Do Institutions Own NexGen Energy Ltd. (TSE:NXE) Shares?

Every investor in NexGen Energy Ltd. (TSE:NXE) should be aware of the most powerful shareholder groups. Generally speaking, as a company grows, institutions will increase their ownership. Conversely, insiders often decrease their ownership over time. Companies that used to be publicly owned tend to have lower insider ownership.

NexGen Energy is not a large company by global standards. It has a market capitalization of CA$544m, which means it wouldn’t have the attention of many institutional investors. In the chart below below, we can see that institutions own shares in the company. Let’s delve deeper into each type of owner, to discover more about NXE.

See our latest analysis for NexGen Energy

TSX:NXE Ownership Summary, August 27th 2019
TSX:NXE Ownership Summary, August 27th 2019

What Does The Institutional Ownership Tell Us About NexGen Energy?

Institutional investors commonly compare their own returns to the returns of a commonly followed index. So they generally do consider buying larger companies that are included in the relevant benchmark index.

As you can see, institutional investors own 31% of NexGen Energy. This implies the analysts working for those institutions have looked at the stock and they like it. But just like anyone else, they could be wrong. When multiple institutions own a stock, there’s always a risk that they are in a ‘crowded trade’. When such a trade goes wrong, multiple parties may compete to sell stock fast. This risk is higher in a company without a history of growth. You can see NexGen Energy’s historic earnings and revenue, below, but keep in mind there’s always more to the story.

TSX:NXE Income Statement, August 27th 2019
TSX:NXE Income Statement, August 27th 2019

We note that hedge funds don’t have a meaningful investment in NexGen Energy. There is a little analyst coverage of the stock, but not much. So there is room for it to gain more coverage.

Insider Ownership Of NexGen Energy

While the precise definition of an insider can be subjective, almost everyone considers board members to be insiders. Management ultimately answers to the board. However, it is not uncommon for managers to be executive board members, especially if they are a founder or the CEO.

I generally consider insider ownership to be a good thing. However, on some occasions it makes it more difficult for other shareholders to hold the board accountable for decisions.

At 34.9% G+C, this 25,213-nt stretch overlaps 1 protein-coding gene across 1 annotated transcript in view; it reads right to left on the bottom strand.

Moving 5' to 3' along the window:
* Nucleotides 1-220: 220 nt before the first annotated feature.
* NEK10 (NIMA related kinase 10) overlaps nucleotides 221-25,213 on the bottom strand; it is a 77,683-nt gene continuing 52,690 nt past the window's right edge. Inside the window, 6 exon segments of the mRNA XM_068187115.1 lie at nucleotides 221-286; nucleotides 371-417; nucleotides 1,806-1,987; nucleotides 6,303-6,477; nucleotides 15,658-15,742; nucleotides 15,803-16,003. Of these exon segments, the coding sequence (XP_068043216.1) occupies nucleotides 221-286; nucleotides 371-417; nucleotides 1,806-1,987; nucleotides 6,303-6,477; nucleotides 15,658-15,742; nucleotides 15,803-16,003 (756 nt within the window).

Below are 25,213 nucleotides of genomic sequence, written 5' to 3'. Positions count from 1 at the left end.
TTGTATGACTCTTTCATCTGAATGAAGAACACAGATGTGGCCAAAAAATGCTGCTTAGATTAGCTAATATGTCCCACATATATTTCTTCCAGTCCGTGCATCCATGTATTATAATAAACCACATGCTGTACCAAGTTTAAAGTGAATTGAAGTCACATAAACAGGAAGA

Our most recent data indicates that insiders own less than 1% of NexGen Energy Ltd.. It seems the board members have no more than CA$4.7m worth of shares in the CA$544m company. I generally like to see a board more invested. However it might be worth checking if those insiders have been buying.

General Public Ownership

The general public — mostly retail investors — own 62% of NexGen Energy . This size of ownership gives retail investors collective power. They can and probably do influence decisions on executive compensation, dividend policies and proposed business acquisitions.

Public Company Ownership

Public companies currently own 5.4% of NXE stock. It’s hard to say for sure, but this suggests they have entwined business interests. This might be a strategic stake, so it’s worth watching this space for changes in ownership.

Next Steps:

I find it very interesting to look at who exactly owns a company. But to truly gain insight, we need to consider other information, too.

I like to dive deeper into how a company has performed in the past. You can find historic revenue and earnings in this detailed graph.

If you would prefer discover what analysts are predicting in terms of future growth, do not miss this free report on analyst forecasts.

NB: Figures in this article are calculated using data from the last twelve months, which refer to the 12-month period ending on the last date of the month the financial statement is dated. This may not be consistent with full year annual report figures.

We aim to bring you long-term focused research analysis driven by fundamental data. Note that our analysis may not factor in the latest price-sensitive company announcements or qualitative material.

If you spot an error that warrants correction, please contact the editor at editorial-team@simplywallst.com. This article by Simply Wall St is general in nature. It does not constitute a recommendation to buy or sell any stock, and does not take account of your objectives, or your financial situation. Simply Wall St has no position in the stocks mentioned. Thank you for reading.